Mind the Gap: targeting profile amelioration in Southern region sandy soils.

Lynne M Macdonald1, Therese McBeath1, Melisa Fraser2, Nigel Wilhelm3, David Davenport3, Sam Trengove4, Michael Moodie5, Rachael Whitworth6, Barry Haskins6, Jack Desbiolles7, Chris Saunders7, Mustafa Ucgul7, Rick Llewellyn1.

1 CSIRO Agriculture & Food, PMB2, Glen Osmond, SA 5064, lynne.macdonald@csiro.au

2 Primary Industries and Regions South Australia (PIRSA), 74 Struan House Rd, Naracoorte, SA, 5271, melissa.fraser@sa.gov.au  

3 Primary Industries and Regions South Australia (PIRSA), Adelaide, South Australia, 5000

4 Trengove Consulting, Bute, South Australia

5 Frontier Farming Systems, Mildura, Victoria, 3500

6 AgGrow Agronomy and Research, Yoogali NSW 2680

7 University of South Australia, Mawson Lakes, SA, 5095,


Soil profile amelioration practices are gaining momentum to improve productivity on sandy soils in the Southern region. Diagnosing the underlying soil constraints and understanding the yield gap are important factors in supporting cost-effective management decisions. Drawing on findings from nine multi-year trials, we present the impact of different deep tillage practice (ripping, topsoil slotting, spading) with/without amendments on crop production in a range of sandy soils with different soil constraints. In sands with physical and nutritional constraints, yield responses to ripping alone ranged from nil responses in very dry seasons (decile 1) to 1.1 t/ha (average ~0.5 t/ha). Further yield gains, of 0.5 t/ha or more over-and-above the ripped treatment were commonly achieved through the addition of chicken manure, and sometimes with fertilisers. In water repellent sands, spading led to annual gains of between nil and 1.4 t/ha. However nil responses are also observed on acidic sands and/or under dry seasonal conditions. In water repellent sands, additional gains achieved from incorporation of N-rich hays lead to further gains, largely in the first 2-3 years, with 5-year cumulative gains of around 2.3 t/ha. Further trials will be undertaken to optimise the timing of nutrient release through managing the form of nutrition and the depth of placement, and to improve the understanding of the timing of nutrient availability, mineralisation/immobilisation dynamics and the contribution of micronutrients.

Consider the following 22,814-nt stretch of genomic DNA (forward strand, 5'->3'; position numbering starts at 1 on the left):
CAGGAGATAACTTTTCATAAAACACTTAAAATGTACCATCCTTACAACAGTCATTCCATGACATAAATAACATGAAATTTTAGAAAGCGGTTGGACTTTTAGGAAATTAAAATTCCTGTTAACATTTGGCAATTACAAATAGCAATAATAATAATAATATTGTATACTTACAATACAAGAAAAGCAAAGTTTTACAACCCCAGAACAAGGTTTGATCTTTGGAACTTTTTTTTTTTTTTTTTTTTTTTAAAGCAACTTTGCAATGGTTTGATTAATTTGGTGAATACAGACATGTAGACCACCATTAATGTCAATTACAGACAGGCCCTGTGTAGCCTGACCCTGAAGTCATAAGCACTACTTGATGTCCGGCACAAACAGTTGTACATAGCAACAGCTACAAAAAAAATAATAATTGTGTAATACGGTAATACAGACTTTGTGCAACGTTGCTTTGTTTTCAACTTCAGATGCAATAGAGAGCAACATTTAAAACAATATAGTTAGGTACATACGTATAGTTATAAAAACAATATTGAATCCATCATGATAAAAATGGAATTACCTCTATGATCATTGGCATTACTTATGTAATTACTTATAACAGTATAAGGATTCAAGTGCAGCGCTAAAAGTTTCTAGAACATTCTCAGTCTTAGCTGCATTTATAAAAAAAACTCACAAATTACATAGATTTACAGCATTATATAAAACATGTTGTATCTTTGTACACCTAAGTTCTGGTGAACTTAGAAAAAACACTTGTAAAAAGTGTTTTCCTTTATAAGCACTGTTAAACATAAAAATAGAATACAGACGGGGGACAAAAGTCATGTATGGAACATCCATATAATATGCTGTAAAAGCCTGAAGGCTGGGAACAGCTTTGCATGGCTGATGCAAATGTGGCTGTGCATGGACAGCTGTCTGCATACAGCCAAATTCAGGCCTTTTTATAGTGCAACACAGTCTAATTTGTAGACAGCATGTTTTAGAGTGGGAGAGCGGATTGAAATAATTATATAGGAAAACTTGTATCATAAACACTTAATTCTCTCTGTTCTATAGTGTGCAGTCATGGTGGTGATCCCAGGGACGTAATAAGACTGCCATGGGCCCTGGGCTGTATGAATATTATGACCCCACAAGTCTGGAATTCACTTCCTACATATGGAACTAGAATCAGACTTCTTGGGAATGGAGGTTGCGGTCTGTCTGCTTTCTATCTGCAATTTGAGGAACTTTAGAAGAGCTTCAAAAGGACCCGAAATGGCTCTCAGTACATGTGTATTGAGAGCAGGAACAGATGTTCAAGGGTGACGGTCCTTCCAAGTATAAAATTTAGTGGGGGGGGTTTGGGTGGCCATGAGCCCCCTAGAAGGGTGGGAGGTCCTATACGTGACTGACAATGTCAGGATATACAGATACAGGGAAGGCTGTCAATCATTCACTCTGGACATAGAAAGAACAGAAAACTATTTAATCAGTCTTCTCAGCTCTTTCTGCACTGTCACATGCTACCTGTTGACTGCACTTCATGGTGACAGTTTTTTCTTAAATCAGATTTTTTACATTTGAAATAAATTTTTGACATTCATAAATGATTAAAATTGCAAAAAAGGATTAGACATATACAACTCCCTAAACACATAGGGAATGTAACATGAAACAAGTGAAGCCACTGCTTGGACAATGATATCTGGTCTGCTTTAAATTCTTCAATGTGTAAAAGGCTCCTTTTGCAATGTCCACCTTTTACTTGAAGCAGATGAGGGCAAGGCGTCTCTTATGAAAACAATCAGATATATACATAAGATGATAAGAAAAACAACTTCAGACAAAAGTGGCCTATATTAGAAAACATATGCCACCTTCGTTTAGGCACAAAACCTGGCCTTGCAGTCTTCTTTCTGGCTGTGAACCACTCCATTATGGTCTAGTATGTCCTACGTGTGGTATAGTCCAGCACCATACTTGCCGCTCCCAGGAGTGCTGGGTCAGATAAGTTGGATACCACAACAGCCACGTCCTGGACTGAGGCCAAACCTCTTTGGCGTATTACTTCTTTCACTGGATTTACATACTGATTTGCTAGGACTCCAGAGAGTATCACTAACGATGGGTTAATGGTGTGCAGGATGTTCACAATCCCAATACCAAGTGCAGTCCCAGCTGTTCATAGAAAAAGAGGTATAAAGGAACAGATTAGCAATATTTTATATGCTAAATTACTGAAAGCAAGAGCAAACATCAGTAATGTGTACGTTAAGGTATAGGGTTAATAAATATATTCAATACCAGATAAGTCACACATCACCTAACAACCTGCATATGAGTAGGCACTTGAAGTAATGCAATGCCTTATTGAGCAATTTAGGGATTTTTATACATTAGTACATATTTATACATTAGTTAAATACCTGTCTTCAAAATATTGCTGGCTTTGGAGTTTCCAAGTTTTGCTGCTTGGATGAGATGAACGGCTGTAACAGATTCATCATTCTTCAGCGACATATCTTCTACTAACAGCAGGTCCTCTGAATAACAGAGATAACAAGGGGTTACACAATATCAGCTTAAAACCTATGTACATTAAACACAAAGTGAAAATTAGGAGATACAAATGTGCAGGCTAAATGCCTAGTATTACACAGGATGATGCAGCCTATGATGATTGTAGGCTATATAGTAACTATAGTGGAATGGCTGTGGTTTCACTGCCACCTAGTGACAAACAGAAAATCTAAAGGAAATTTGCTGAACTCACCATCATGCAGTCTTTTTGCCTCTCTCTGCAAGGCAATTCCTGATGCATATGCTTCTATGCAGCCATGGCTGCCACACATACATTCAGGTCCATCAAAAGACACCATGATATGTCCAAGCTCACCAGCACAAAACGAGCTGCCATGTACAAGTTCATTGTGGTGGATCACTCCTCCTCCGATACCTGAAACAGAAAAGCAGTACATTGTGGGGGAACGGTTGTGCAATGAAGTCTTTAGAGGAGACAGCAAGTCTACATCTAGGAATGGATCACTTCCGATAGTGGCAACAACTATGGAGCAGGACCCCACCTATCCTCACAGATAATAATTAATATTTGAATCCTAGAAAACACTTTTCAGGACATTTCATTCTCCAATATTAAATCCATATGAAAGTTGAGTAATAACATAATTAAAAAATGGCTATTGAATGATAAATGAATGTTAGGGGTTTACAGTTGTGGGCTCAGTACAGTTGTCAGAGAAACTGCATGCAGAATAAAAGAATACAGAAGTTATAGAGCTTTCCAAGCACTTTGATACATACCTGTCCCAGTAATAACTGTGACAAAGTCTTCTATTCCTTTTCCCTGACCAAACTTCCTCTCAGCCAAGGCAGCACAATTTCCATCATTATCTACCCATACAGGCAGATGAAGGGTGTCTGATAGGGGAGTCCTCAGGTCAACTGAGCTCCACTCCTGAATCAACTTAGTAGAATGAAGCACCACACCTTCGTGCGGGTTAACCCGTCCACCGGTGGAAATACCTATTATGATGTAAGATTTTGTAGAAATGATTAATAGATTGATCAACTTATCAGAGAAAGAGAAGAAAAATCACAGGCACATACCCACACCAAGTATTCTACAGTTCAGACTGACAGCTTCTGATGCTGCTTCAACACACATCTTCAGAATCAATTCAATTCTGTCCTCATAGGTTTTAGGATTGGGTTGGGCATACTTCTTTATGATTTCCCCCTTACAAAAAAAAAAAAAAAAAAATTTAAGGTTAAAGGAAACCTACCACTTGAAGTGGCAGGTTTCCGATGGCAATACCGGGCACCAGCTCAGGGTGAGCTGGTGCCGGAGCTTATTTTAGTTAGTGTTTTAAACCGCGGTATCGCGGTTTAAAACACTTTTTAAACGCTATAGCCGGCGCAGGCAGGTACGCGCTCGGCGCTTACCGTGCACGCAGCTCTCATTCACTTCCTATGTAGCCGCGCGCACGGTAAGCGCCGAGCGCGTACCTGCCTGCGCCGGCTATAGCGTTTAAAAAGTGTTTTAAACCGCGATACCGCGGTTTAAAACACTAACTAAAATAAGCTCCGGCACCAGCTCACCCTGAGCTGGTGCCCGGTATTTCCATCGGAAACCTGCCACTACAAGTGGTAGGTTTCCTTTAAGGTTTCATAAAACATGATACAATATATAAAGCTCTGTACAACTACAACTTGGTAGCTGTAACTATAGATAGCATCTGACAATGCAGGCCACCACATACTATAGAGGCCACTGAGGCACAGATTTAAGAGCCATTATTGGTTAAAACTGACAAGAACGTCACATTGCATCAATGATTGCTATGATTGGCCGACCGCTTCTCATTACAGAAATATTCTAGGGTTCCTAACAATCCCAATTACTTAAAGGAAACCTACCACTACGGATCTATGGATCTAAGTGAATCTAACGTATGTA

The Australian Society of Agronomy is the professional body for agronomists in Australia. It has approximately 500 active members drawn from government, universities, research organisations and the private sector.

Photo Credits

David Marland Photography david_marland@hotmail.com Graham Centre for Agricultural Innovation, Charles Sturt University

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